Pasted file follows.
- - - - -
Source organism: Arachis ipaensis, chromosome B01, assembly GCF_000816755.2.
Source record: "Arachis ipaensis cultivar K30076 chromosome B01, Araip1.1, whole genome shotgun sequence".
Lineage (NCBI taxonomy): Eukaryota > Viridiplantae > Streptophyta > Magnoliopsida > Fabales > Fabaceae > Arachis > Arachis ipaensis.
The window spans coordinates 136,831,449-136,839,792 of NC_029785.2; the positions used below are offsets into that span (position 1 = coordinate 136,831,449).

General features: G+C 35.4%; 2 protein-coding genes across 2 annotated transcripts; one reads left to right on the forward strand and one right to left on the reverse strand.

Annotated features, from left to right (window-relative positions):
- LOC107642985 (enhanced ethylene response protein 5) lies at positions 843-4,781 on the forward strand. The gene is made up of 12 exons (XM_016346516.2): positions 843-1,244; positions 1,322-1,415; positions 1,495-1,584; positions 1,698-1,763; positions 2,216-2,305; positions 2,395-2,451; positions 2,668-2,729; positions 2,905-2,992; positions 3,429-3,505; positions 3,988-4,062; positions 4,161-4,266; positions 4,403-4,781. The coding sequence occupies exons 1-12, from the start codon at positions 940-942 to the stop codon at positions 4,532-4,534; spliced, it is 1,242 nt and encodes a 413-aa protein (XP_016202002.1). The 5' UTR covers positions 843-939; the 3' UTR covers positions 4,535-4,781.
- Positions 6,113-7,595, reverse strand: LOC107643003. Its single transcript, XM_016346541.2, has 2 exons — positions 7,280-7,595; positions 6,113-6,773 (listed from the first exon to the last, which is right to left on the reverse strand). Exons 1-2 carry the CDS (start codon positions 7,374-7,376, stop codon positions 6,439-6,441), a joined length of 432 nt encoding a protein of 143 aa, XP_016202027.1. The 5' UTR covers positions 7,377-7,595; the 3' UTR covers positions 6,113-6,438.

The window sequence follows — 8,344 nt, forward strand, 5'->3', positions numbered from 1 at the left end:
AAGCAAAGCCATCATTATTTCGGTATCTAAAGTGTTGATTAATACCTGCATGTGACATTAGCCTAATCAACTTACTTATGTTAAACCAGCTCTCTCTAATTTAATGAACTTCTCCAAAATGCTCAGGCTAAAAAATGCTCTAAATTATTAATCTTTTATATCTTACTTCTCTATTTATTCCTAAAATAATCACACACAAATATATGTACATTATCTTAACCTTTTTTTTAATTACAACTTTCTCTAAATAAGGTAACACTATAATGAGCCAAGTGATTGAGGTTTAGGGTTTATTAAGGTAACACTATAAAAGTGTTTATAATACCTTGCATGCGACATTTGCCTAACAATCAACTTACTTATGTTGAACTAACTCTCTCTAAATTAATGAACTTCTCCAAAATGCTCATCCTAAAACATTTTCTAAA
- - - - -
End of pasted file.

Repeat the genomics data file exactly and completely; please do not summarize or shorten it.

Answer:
Source organism: Arachis ipaensis, chromosome B01, assembly GCF_000816755.2.
Source record: "Arachis ipaensis cultivar K30076 chromosome B01, Araip1.1, whole genome shotgun sequence".
Lineage (NCBI taxonomy): Eukaryota > Viridiplantae > Streptophyta > Magnoliopsida > Fabales > Fabaceae > Arachis > Arachis ipaensis.
The window spans coordinates 136,831,449-136,839,792 of NC_029785.2; the positions used below are offsets into that span (position 1 = coordinate 136,831,449).

General features: G+C 35.4%; 2 protein-coding genes across 2 annotated transcripts; one reads left to right on the forward strand and one right to left on the reverse strand.

Annotated features, from left to right (window-relative positions):
- LOC107642985 (enhanced ethylene response protein 5) lies at positions 843-4,781 on the forward strand. The gene is made up of 12 exons (XM_016346516.2): positions 843-1,244; positions 1,322-1,415; positions 1,495-1,584; positions 1,698-1,763; positions 2,216-2,305; positions 2,395-2,451; positions 2,668-2,729; positions 2,905-2,992; positions 3,429-3,505; positions 3,988-4,062; positions 4,161-4,266; positions 4,403-4,781. The coding sequence occupies exons 1-12, from the start codon at positions 940-942 to the stop codon at positions 4,532-4,534; spliced, it is 1,242 nt and encodes a 413-aa protein (XP_016202002.1). The 5' UTR covers positions 843-939; the 3' UTR covers positions 4,535-4,781.
- Positions 6,113-7,595, reverse strand: LOC107643003. Its single transcript, XM_016346541.2, has 2 exons — positions 7,280-7,595; positions 6,113-6,773 (listed from the first exon to the last, which is right to left on the reverse strand). Exons 1-2 carry the CDS (start codon positions 7,374-7,376, stop codon positions 6,439-6,441), a joined length of 432 nt encoding a protein of 143 aa, XP_016202027.1. The 5' UTR covers positions 7,377-7,595; the 3' UTR covers positions 6,113-6,438.

The window sequence follows — 8,344 nt, forward strand, 5'->3', positions numbered from 1 at the left end:
AAGCAAAGCCATCATTATTTCGGTATCTAAAGTGTTGATTAATACCTGCATGTGACATTAGCCTAATCAACTTACTTATGTTAAACCAGCTCTCTCTAATTTAATGAACTTCTCCAAAATGCTCAGGCTAAAAAATGCTCTAAATTATTAATCTTTTATATCTTACTTCTCTATTTATTCCTAAAATAATCACACACAAATATATGTACATTATCTTAACCTTTTTTTTAATTACAACTTTCTCTAAATAAGGTAACACTATAATGAGCCAAGTGATTGAGGTTTAGGGTTTATTAAGGTAACACTATAAAAGTGTTTATAATACCTTGCATGCGACATTTGCCTAACAATCAACTTACTTATGTTGAACTAACTCTCTCTAAATTAATGAACTTCTCCAAAATGCTCATCCTAAAACATTTTCTAAA